The International Atomic Energy Agency (IAEA) says that low levels of a radioactive isotope have been detected in several European countries in the past few days, but the source of the emission is unknown.
The Vienna-based agency said on November 11 that it believes "the current trace levels of iodine-131 that have been measured do not pose a public health risk and are not caused by the Fukushima Daiichi nuclear accident in Japan."
The Vienna-based body said iodine-131 was a short-lived radioisotope with a radioactive decay half-life of about eight days.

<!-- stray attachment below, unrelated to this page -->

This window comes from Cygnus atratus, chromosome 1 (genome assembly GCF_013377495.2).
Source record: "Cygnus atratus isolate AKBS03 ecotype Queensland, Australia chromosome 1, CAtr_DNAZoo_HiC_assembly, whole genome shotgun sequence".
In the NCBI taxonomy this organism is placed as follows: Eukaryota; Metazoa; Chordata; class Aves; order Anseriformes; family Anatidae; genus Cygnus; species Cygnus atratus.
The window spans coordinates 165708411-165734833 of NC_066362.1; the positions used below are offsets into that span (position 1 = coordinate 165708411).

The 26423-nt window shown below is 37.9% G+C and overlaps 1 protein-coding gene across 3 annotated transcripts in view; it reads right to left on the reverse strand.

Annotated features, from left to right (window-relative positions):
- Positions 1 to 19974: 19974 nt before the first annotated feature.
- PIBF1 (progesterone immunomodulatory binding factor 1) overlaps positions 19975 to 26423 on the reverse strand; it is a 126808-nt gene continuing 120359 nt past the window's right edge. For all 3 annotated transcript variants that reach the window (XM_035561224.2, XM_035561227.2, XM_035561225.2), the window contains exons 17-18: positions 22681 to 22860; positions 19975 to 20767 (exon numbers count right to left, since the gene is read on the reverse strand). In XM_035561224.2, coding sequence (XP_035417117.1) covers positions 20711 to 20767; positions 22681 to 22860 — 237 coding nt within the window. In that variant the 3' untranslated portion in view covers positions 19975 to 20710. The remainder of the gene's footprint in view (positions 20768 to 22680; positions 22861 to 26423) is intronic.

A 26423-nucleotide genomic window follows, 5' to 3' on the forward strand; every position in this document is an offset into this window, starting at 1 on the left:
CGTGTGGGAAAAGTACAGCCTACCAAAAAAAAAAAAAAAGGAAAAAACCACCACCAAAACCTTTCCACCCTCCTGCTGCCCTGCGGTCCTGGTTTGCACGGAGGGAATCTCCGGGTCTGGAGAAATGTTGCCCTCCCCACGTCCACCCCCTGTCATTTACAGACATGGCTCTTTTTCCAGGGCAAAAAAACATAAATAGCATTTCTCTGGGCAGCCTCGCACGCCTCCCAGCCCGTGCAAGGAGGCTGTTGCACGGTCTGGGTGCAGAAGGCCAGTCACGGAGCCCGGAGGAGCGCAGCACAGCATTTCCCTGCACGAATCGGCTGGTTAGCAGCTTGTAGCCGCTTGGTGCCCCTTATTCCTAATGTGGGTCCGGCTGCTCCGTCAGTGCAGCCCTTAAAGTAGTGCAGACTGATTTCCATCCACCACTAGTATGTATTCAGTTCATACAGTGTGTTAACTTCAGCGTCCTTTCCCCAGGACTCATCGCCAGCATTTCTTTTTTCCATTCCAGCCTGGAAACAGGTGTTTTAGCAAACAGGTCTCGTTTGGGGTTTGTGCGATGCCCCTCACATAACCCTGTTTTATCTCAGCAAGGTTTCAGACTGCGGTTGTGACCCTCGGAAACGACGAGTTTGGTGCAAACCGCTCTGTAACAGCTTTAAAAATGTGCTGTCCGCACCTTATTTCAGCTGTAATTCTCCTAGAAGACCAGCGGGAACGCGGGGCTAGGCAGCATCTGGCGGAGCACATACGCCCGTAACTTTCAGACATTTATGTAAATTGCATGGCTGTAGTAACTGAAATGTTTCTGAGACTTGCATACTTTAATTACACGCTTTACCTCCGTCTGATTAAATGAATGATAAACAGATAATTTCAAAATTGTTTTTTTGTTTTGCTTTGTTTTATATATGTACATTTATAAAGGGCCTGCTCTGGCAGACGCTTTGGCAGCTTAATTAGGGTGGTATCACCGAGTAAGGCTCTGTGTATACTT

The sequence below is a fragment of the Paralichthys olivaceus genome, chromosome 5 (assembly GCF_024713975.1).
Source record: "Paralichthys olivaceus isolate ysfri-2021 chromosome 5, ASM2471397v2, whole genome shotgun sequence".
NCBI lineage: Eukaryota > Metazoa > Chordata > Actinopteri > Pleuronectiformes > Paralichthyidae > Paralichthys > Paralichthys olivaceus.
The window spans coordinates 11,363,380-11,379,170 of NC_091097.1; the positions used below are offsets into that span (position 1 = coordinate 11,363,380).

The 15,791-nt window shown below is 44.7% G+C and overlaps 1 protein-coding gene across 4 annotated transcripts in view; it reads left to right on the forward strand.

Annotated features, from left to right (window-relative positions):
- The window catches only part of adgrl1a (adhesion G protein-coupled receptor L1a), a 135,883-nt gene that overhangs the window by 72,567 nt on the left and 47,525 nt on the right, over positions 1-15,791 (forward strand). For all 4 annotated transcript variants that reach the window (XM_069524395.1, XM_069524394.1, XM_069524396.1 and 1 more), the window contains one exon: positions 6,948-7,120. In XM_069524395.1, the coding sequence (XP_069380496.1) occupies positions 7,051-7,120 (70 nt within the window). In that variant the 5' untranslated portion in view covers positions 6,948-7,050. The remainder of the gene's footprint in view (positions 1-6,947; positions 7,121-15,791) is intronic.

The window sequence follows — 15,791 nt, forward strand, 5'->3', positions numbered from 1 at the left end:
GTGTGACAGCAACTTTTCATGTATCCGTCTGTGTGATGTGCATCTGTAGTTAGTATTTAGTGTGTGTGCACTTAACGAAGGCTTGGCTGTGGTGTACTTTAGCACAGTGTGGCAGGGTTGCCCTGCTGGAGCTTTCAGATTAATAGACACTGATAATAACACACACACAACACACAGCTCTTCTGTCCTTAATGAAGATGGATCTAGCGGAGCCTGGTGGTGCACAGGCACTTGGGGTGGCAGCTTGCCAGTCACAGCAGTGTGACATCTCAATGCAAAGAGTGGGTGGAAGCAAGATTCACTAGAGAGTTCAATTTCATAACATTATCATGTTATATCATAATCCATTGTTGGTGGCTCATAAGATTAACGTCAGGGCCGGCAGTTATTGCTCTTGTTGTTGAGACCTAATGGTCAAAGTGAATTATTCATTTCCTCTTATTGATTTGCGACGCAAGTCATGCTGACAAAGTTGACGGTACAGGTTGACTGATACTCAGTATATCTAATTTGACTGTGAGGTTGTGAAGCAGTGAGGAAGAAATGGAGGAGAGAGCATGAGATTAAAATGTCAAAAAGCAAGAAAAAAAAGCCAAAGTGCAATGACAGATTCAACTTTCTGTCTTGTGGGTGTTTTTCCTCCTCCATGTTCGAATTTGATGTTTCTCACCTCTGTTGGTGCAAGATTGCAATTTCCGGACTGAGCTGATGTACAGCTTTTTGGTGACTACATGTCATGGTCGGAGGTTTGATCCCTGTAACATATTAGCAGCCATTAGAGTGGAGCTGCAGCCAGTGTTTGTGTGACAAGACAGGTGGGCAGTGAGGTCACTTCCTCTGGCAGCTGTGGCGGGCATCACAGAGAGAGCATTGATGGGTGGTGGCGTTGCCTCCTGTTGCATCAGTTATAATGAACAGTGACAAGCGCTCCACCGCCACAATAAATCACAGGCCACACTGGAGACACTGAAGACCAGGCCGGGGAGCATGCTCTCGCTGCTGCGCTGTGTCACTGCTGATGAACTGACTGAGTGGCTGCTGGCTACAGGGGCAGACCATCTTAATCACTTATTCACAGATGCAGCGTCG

Meanwhile, the Czech nuclear security authority said it has detected radioactive iodine-131 at a number of monitoring stations since late October.
It said the source of the contamination was "most probably" outside the Czech Republic, and that its information suggested the cause was not an accident at a nuclear power plant.
Poland, Slovakia, and Austria also said that they had detected abnormal but still very low levels.
compiled from agency reports